• 🤓 (unregistered)

    Sounds more like a hardware prion.

    (sorry; I had to)

  • Delighted (unregistered)

    I'm really happy I reread this story today, it is a great tale I had almost forgotten about.

  • Somebody Somewhere (unregistered)

    So it's less a hardware virus, more a hardware prion disease.

  • ZB (unregistered)

    Well... that was an incredibly stupid waste of time.

  • DV (unregistered)

    I had this exact thing happen to me 10 years ago and I always called it a “hardware virus” too. Funny.

  • (nodebb)

    Can you say "zip drive"?

    Addendum 2019-12-30 15:40: Specifically, the click of death.

  • (nodebb)

    Head crash on a removable disk drive. Move the pack to another drive and that head crashes as well. Put the old pack on the 2nd drive, and it dings the disk. And so it goes. Same idea.

    Let's be careful out there!

  • I'm not a robot, honest (unregistered)

    So the bent pin is so strong that it distorts the socket - but then the socket is so strong it bends any straight pin? One or the other, not both.

  • Orphan Crippler (unregistered)

    What kind of savages don't inspect the cable pins before shoving it in there?

  • Friendly local telcom (unregistered)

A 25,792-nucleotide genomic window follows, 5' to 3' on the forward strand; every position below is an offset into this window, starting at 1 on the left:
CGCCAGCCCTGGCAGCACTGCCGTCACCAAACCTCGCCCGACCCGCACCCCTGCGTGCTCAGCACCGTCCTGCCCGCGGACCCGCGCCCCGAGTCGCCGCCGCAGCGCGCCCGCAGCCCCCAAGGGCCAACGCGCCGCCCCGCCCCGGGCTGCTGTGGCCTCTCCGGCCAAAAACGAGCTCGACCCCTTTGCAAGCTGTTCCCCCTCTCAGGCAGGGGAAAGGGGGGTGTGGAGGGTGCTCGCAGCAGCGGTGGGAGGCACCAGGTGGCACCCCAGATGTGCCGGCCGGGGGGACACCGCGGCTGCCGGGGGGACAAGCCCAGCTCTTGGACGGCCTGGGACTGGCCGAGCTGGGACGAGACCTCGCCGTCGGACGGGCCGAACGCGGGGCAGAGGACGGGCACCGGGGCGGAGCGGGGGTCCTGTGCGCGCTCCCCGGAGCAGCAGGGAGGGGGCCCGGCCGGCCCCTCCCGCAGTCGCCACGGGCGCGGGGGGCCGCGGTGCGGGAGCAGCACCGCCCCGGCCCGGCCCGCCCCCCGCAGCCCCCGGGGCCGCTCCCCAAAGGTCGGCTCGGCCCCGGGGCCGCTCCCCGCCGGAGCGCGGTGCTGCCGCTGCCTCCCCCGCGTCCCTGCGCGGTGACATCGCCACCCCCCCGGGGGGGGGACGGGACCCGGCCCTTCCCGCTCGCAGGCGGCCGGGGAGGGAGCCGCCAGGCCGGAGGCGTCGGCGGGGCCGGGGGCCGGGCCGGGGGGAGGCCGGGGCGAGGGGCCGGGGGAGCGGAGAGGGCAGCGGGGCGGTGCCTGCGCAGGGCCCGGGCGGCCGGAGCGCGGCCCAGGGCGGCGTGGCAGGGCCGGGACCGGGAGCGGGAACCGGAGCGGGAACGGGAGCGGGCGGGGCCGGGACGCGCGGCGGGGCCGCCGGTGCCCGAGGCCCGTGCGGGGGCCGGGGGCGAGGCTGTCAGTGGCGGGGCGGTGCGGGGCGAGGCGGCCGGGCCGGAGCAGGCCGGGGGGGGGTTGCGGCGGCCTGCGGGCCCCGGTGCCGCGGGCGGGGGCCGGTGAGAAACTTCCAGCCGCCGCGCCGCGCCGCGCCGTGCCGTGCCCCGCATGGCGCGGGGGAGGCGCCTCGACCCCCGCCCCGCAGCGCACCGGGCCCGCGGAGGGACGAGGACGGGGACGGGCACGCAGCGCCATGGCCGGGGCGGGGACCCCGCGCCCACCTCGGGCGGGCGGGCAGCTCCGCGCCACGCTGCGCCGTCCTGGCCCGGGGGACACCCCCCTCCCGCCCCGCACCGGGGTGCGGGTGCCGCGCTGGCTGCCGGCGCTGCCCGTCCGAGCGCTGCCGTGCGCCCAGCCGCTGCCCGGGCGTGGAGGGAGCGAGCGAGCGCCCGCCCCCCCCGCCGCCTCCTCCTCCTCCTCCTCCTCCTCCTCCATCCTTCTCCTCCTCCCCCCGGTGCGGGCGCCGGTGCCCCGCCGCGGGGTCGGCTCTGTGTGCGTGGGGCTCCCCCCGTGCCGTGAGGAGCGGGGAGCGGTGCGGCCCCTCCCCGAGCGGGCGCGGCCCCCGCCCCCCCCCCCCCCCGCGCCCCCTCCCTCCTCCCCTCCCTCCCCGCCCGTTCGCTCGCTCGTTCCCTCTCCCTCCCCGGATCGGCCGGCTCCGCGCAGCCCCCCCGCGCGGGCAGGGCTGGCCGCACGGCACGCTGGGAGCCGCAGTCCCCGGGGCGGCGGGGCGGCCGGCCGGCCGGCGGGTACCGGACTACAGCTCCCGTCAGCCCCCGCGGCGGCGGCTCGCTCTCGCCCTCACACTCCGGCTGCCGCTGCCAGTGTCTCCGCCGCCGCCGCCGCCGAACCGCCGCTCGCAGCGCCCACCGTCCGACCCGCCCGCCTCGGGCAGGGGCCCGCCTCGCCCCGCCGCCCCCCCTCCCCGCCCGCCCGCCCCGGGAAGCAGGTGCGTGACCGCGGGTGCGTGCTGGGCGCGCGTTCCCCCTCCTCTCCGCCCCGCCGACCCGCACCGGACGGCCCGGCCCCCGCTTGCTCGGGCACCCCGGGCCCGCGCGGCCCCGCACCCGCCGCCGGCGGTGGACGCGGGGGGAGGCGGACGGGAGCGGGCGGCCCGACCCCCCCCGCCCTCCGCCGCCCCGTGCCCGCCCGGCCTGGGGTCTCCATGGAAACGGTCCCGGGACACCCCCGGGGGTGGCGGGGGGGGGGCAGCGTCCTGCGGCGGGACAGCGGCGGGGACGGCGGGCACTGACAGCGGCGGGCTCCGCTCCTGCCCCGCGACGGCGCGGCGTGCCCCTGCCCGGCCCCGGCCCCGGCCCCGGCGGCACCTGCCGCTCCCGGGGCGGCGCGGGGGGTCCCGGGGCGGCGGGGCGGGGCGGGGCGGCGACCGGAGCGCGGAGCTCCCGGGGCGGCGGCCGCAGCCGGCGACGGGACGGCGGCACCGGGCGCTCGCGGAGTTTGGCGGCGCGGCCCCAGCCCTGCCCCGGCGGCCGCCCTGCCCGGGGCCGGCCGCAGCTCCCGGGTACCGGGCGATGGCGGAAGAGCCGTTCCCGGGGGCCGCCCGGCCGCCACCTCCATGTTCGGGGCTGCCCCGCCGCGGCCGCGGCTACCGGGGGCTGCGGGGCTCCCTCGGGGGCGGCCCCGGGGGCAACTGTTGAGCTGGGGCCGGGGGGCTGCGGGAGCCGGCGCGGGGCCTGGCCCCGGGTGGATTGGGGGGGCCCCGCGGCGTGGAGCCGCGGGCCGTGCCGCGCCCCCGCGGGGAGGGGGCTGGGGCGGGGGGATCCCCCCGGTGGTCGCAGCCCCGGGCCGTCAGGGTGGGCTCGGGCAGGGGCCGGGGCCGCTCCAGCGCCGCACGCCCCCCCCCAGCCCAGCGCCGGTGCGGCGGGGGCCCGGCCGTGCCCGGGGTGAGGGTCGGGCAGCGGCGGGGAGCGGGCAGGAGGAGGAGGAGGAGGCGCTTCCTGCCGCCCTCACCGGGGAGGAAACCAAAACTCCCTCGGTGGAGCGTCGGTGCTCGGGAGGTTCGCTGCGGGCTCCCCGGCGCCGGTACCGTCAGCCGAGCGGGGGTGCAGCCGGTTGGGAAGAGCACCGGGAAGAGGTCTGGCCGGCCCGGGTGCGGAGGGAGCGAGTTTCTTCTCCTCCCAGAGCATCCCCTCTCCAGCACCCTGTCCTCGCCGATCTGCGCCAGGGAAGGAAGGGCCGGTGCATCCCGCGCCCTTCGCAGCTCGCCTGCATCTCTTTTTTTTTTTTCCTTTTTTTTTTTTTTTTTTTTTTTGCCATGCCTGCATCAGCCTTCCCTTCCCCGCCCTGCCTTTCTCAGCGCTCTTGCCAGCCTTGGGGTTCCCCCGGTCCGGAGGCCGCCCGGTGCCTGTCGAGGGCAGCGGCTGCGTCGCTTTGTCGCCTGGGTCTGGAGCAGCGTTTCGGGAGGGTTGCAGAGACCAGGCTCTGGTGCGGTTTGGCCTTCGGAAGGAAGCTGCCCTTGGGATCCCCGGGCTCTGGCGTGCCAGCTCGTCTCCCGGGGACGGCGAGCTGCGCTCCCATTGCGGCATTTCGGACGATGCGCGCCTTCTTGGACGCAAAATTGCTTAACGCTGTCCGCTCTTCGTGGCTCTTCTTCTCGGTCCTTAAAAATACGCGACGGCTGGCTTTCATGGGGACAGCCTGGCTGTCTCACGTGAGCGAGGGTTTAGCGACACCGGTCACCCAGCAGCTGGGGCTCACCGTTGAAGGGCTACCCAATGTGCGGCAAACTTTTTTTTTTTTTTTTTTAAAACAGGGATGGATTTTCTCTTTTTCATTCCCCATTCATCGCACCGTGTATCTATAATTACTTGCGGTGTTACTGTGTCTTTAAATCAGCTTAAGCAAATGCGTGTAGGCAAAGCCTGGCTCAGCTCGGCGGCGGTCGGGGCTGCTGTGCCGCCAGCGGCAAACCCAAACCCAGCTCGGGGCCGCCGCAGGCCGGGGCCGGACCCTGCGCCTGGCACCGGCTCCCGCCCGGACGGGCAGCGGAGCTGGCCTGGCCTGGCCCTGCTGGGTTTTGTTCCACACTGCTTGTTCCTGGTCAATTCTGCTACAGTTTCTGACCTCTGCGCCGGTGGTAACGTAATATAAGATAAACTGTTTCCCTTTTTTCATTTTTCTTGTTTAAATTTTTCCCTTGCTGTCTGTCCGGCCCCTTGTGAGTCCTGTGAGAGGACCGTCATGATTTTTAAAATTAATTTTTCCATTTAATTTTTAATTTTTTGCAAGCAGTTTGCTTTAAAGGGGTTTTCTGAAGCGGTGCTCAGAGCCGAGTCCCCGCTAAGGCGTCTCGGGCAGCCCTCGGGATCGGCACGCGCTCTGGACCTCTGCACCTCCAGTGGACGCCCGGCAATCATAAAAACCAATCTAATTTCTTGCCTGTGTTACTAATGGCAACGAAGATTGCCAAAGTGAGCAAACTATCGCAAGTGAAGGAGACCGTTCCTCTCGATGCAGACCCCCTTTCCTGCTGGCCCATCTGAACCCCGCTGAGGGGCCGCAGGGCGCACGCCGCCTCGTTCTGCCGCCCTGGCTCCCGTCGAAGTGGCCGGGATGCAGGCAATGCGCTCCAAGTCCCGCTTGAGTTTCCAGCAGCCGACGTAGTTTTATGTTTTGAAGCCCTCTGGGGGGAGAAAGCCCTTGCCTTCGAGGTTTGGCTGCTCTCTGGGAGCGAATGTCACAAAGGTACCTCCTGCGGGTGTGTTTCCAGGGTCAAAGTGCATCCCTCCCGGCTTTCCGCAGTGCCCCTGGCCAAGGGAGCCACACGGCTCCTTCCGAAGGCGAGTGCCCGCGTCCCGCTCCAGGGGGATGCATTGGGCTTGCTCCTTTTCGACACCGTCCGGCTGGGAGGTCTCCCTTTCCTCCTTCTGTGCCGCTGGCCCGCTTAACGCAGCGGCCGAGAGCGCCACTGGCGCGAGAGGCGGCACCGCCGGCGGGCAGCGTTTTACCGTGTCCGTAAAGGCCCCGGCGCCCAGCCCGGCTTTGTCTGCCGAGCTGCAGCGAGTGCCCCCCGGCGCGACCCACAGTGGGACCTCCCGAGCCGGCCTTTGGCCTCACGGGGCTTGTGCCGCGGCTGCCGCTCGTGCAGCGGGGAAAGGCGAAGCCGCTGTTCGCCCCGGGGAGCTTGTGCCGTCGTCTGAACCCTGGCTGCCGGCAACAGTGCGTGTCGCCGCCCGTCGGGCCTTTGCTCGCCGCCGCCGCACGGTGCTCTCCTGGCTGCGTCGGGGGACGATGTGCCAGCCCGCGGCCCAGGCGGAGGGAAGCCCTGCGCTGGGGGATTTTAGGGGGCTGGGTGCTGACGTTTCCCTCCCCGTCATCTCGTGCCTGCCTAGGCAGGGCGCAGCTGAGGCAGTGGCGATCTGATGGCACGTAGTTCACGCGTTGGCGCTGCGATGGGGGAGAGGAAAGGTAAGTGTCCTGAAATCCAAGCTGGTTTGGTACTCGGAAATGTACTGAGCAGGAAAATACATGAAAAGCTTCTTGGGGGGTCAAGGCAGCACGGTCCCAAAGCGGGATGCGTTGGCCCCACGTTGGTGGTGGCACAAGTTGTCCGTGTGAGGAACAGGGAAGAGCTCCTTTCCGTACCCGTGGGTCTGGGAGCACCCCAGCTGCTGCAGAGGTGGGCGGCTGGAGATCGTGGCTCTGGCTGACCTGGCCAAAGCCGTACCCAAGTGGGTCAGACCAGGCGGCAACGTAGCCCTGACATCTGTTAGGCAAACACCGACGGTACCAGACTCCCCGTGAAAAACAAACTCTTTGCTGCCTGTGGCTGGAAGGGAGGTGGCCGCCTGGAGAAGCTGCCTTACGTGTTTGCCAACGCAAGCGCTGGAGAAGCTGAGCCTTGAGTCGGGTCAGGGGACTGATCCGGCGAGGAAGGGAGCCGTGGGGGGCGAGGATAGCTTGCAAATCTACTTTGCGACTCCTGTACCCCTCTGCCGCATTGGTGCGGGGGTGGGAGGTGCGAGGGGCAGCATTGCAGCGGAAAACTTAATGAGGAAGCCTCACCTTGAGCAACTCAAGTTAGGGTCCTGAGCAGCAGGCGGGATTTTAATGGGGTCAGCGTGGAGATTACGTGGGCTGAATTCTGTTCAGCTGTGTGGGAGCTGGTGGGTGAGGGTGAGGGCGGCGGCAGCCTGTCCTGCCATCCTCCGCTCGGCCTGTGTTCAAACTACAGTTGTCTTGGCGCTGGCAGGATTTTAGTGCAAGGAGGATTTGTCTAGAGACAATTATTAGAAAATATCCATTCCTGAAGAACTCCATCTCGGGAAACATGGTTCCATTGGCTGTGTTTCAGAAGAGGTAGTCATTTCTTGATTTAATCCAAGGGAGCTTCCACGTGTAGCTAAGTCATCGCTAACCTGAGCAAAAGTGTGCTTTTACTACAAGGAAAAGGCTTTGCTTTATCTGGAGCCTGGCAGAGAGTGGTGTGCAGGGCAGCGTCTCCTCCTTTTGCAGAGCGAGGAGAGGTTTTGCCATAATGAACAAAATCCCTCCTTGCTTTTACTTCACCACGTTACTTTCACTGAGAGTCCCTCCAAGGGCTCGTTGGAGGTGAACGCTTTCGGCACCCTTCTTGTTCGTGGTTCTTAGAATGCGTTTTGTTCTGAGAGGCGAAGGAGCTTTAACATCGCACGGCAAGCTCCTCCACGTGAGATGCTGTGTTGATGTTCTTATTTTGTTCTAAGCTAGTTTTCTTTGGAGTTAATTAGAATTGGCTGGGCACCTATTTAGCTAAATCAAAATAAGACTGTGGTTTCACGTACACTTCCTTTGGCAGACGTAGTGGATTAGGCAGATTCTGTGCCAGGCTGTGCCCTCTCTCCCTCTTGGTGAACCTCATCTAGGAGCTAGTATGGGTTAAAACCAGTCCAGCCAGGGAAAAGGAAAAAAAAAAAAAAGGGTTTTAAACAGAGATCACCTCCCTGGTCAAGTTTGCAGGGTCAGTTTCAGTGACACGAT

Is this a joke?

    It's neither believable, funny or smart.

  • (nodebb)

    This happened while I was working on the BladeCenter Advanced Management Module at IBM back in 2006. Not sure what happened, but one of our test chassis had a blocked pin on the midplane connector. It caused two pins to "merge together" and while the system was still mostly functional, we'd get strange readings. Took a few weeks to catch and track down the offending chassis.

  • BIG BOBBEH TABLES (unregistered) in reply to I'm not a robot, honest

    now here's someone who works only in software

  • xXxGokuWeed4LokoXxX (unregistered)

    In my "office" we have a similar problem with Ethernet cables; somehow a brand-new Thinkpad got its Ethernet port mangled in such a way that jacks go in fine but don't come out except with tools. Removing the cable usually damages it bad enough that it has a hard time fitting in normal non-cursed ports, often resulting in damage to the next port it's used with. Then because that port is damaged, it mangles the next healthy jack, and so on.

    Not as dramatic, but it's the same idea. And it's the same fix; cables used with that original busted port laptop go straight to the trash instead of the "wait we can re-use these jacks/cables just splice or re-terminate it I'm not hoarding I swear" bin.

  • Johann (unregistered)

    I just want to point out that this is could be a DVI-I Cable being plugged into a DVI-D Port. The analog pins have nowhere to go. DVI-I Cables are rare though, they usually are DVI-I to a VGA / DVI on the other end. Regardless because of the analog pins not always being able to be inserted,

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